If you are planning a pregnancy and are positive for an MTHFR mutation, you may also need to add either low-dose aspirin or a blood thinner to your regimen to reduce the risk of blood clots associated with early miscarriage. Again, consult your healthcare provider to see if this is appropriate for you.

Finally, if one or both parents carry an MTHFR mutation, and particularly if your child has attentional difficulties or other cognitive or mental health issues, speak with your child’s health professionals about whether you should supplement his or her diet with l-methylfolate (5-MTHF) , and at what dose.

The two main gene mutations that cause anxiety include the C677T and the A1298C genes, each of the gene mutations has their own way of causing you anxiety and often people with more severe cases have both of these mutations at the same time.  Lets take a look at how each of these gene mutations cause you anxiety.

MTHFR anxiety & C677T

The MTHFR gene C677T is the mutation predominantly involved in reducing your ability to convert folate from your diet into activated folate, this means that while you have this gene mutation you can end up with a folate or folic acid deficiency and some of the main symptoms of a folate deficiency include anxiety, depression, shortness of breath, difficulty concentrating and poor memory.

It’s important to understand that just having low folate levels is enough to cause you anxiety but it doesn’t stop there.  When folate levels become depleted because of the gene regulation problem, this causes a chain reaction of other nutritional problems specifically the other B complex group of vitamins and their relationship to minerals, amino acids and essential fatty acids.

B complex group of vitamins & anxiety

Vitamin B1 – When this vitamin becomes deficient lactic acid builds up in your body which leads to lactic acidosis, this condition leads to anxiety and triggers panic attacks.

Vitamin B2 – When this vitamin becomes deficient it causes a reduction in a coenzyme that makes vitamin B6 work properly as an antidepressant and vitamin B3 cannot be made properly from the amino acid tryptophan which leads to depression.

Vitamin B3 – When this vitamin becomes deficient it causes anxiety and depression.

Vitamin B5 – When this vitamin becomes deficient it causes fatigue with anxiety, restlessness and irritability.

Vitamin B6 – When this vitamin becomes deficient it causes depression, nervousness, irritability and fatigue.

Vitamin B9 – also known as folate,  is one of many essential vitamins needed for copying and synthesizing DNA, producing new cells, and supporting nerve and immune functions

Vitamin B12 – When this vitamin becomes deficient it causes irritability, anxiety or tension, shortness of breath and heart palpitations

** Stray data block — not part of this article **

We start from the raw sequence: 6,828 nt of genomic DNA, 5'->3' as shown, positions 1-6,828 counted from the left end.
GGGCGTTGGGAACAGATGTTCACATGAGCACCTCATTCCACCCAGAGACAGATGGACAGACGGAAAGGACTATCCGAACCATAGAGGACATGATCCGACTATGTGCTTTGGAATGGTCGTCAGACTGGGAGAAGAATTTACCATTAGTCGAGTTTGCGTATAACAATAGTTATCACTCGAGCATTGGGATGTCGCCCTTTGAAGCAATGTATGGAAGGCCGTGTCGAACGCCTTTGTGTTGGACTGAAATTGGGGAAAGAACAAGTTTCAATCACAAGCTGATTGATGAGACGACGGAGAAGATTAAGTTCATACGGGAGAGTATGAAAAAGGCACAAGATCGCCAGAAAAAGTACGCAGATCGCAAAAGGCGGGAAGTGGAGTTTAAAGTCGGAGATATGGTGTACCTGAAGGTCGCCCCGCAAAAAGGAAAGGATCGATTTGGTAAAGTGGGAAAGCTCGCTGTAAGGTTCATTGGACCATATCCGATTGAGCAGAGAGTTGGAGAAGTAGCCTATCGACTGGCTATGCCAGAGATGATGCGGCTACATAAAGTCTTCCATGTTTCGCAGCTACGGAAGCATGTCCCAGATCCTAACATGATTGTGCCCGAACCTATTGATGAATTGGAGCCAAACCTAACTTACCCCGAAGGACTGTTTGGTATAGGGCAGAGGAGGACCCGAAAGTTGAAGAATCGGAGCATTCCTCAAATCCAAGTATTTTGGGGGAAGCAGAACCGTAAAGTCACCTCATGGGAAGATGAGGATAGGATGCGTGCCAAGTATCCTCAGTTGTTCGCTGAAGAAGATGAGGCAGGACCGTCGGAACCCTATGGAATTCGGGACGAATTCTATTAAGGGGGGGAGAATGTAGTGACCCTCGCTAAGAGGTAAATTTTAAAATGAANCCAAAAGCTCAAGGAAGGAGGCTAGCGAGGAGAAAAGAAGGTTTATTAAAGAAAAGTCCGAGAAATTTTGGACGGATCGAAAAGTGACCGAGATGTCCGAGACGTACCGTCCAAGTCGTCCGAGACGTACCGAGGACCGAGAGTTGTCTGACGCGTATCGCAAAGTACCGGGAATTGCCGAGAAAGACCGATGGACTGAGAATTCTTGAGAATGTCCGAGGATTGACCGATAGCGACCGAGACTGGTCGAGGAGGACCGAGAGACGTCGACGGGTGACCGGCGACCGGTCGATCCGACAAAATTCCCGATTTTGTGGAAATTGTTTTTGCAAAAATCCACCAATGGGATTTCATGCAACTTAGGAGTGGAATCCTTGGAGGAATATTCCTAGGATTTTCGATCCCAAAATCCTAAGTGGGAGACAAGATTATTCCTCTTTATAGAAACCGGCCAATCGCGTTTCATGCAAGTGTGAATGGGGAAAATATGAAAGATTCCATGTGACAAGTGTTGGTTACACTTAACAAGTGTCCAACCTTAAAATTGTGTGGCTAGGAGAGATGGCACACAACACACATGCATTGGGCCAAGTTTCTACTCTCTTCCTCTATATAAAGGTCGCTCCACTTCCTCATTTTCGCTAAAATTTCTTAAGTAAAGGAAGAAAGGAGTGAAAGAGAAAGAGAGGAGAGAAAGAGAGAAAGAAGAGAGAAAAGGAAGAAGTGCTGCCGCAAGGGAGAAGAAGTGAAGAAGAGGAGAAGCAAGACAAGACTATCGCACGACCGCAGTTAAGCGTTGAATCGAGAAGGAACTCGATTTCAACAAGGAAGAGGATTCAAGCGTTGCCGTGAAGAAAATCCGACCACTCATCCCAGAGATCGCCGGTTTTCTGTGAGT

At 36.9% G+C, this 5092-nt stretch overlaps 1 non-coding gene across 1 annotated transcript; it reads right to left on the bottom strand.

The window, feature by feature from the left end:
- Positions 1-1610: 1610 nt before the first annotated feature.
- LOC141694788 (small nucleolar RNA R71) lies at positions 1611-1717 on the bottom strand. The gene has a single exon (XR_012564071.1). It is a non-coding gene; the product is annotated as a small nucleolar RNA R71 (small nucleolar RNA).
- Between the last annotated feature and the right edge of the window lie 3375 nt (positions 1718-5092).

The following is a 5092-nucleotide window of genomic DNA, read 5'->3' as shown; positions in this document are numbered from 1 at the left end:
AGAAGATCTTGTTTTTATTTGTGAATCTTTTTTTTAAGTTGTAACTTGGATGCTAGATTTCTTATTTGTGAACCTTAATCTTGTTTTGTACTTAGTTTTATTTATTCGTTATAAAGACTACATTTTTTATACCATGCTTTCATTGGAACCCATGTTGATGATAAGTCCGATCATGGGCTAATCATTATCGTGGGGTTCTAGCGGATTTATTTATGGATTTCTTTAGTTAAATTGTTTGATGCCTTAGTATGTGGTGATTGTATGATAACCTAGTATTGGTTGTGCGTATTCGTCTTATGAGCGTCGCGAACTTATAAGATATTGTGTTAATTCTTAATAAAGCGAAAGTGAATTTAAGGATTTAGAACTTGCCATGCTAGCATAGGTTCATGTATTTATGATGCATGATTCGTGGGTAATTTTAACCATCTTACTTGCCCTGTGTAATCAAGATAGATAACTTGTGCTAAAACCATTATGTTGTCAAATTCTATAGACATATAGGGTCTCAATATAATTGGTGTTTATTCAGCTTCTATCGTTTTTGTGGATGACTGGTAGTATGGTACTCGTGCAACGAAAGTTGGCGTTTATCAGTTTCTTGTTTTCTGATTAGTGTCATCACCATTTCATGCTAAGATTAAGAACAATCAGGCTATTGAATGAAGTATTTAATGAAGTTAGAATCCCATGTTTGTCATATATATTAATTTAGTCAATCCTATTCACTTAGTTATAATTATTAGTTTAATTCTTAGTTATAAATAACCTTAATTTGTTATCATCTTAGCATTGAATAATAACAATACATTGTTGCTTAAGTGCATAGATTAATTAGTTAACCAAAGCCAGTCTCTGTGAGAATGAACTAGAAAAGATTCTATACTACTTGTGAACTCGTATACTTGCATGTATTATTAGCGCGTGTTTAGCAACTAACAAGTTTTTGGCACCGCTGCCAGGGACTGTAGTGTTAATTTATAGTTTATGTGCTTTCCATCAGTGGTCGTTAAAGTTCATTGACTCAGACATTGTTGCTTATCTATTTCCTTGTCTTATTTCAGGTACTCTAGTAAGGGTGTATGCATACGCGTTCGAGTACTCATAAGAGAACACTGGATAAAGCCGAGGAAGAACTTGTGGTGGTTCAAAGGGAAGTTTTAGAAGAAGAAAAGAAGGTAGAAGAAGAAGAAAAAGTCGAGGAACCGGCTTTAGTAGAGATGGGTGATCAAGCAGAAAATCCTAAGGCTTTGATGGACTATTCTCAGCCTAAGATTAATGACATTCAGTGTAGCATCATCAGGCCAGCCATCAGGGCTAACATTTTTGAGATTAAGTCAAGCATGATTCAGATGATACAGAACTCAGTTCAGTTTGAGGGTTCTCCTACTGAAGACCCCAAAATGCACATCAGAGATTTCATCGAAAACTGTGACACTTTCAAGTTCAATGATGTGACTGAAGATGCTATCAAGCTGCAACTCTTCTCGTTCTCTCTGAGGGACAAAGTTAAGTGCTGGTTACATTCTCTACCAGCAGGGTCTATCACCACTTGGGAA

As you can see when you have the C667T gene mutation you lose your ability to use folate properly and because folate works with the other B vitamins they also become unusable which leads to anxiety, depression and even panic attacks.  Taking folate or folic acid and B vitamin supplements also becomes ineffective due to the lack of MTHFR enzyme needed to make that conversion.

The solution to this problem is to take folate as the activated  5-MTHF and to take the B group vitamins in their activated form thus by-passing the defective enzyme caused by the MTFHR gene mutation

MTHFR anxiety & A1298C

The MTHFR gene A1298C is the mutation predominantly involved in reducing your ability to produce neurotransmitters that keep you happy and calm.  Neurotransmitters such as serotonin and dopamine keep you calm, happy and motivated, when you have the A1298C gene your production of these vital neurotransmitters is reduced or becomes unbalanced, this then causes you to feel low, worried, depressed and or anxious.

Is MTHFR causing your anxiety?

Over 50% of society has one or more MTHFR gene mutations. A simple MTHFR  test can tell you if you have one of the genes and specific anxiety treatments go a long way to helping you overcome your anxiety, depression & or panic attacks.

MTHFR gene mutation affects almost every area of your body, that means it can affect your organs, your brain and nervous system, this is why it can easily cause anxiety.  MTHFR causes many mental health problems that are strongly associated to anxiety disorder such as:



Low self esteem

Mood swings

Bipolar disorder


Suicidal thoughts

Obsessive compulsive disorder

Oppositional defiant disorder

Learning difficulties

Addictive behaviour


How to resolve anxiety with MTHFR?

Often people have experienced anxiety for many years of their lives and it can be difficult for them to imagine life without anxiety.  Once you discover that your anxiety is coming from MTHFR gene problems there is good news, correcting nutritional imbalances the right way by supporting the gene mutation is very successful at resolving anxiety.  Get yourself tested for the MTHFR  gene mutations and seek professional treatments that can greatly help boost your resistance to anxiety.